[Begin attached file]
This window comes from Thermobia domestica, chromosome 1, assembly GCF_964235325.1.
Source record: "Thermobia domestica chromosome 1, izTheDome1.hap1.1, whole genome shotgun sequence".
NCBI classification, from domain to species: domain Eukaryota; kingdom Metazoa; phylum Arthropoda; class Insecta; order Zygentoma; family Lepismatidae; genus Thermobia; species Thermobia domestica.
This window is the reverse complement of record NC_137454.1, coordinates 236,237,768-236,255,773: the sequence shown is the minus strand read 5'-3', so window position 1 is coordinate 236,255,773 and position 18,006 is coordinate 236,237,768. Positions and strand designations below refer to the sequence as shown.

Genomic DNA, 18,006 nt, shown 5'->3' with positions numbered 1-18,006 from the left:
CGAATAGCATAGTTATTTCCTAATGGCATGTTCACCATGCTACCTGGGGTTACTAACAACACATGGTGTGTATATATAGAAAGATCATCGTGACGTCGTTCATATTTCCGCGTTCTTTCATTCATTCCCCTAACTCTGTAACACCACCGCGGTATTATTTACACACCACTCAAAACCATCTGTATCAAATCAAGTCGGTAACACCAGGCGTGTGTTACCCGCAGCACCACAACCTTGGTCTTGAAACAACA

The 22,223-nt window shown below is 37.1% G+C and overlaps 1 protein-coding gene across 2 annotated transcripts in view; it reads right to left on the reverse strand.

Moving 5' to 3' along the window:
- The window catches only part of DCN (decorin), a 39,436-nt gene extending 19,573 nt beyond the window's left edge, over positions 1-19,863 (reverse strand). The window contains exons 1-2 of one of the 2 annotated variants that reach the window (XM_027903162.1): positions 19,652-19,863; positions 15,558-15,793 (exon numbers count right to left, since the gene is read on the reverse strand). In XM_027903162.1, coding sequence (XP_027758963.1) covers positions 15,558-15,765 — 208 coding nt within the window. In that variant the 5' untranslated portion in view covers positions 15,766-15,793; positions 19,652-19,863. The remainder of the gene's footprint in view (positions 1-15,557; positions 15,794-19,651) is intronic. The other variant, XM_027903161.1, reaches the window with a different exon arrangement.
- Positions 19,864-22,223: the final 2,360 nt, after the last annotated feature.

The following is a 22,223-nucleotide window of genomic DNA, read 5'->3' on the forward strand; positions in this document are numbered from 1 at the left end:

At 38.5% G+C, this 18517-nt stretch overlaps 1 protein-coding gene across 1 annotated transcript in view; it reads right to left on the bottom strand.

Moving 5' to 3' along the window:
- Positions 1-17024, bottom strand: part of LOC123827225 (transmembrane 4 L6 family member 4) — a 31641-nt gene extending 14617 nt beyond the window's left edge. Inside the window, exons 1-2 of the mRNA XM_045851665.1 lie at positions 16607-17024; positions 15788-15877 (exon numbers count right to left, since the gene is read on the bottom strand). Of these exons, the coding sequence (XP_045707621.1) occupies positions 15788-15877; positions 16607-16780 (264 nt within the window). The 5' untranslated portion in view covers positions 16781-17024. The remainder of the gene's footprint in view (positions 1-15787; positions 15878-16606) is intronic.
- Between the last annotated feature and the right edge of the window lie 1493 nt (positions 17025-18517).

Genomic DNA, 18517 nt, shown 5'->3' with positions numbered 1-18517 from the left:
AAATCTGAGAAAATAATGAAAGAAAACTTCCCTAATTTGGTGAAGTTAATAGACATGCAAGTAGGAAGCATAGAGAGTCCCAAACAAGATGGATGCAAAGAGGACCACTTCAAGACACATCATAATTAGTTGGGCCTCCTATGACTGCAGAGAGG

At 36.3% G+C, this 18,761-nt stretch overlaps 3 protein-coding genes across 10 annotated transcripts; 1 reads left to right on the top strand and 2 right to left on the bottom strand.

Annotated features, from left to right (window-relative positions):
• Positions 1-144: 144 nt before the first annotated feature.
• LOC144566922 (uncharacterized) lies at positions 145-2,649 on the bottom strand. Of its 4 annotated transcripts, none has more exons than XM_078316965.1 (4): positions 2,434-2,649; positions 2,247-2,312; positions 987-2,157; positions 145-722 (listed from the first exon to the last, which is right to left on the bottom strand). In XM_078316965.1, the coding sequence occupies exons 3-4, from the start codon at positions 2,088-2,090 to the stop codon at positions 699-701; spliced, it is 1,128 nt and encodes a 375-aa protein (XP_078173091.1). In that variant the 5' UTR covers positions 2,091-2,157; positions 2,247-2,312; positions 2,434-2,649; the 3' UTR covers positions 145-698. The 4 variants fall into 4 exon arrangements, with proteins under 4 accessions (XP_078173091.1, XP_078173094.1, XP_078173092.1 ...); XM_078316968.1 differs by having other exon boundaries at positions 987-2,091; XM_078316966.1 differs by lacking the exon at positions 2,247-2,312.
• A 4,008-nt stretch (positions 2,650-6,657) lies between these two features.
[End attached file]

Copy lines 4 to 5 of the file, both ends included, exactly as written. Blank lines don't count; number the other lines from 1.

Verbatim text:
This window is the reverse complement of record NC_137454.1, coordinates 236,237,768-236,255,773: the sequence shown is the minus strand read 5'-3', so window position 1 is coordinate 236,255,773 and position 18,006 is coordinate 236,237,768. Positions and strand designations below refer to the sequence as shown.

Genomic DNA, 18,006 nt, shown 5'->3' with positions numbered 1-18,006 from the left: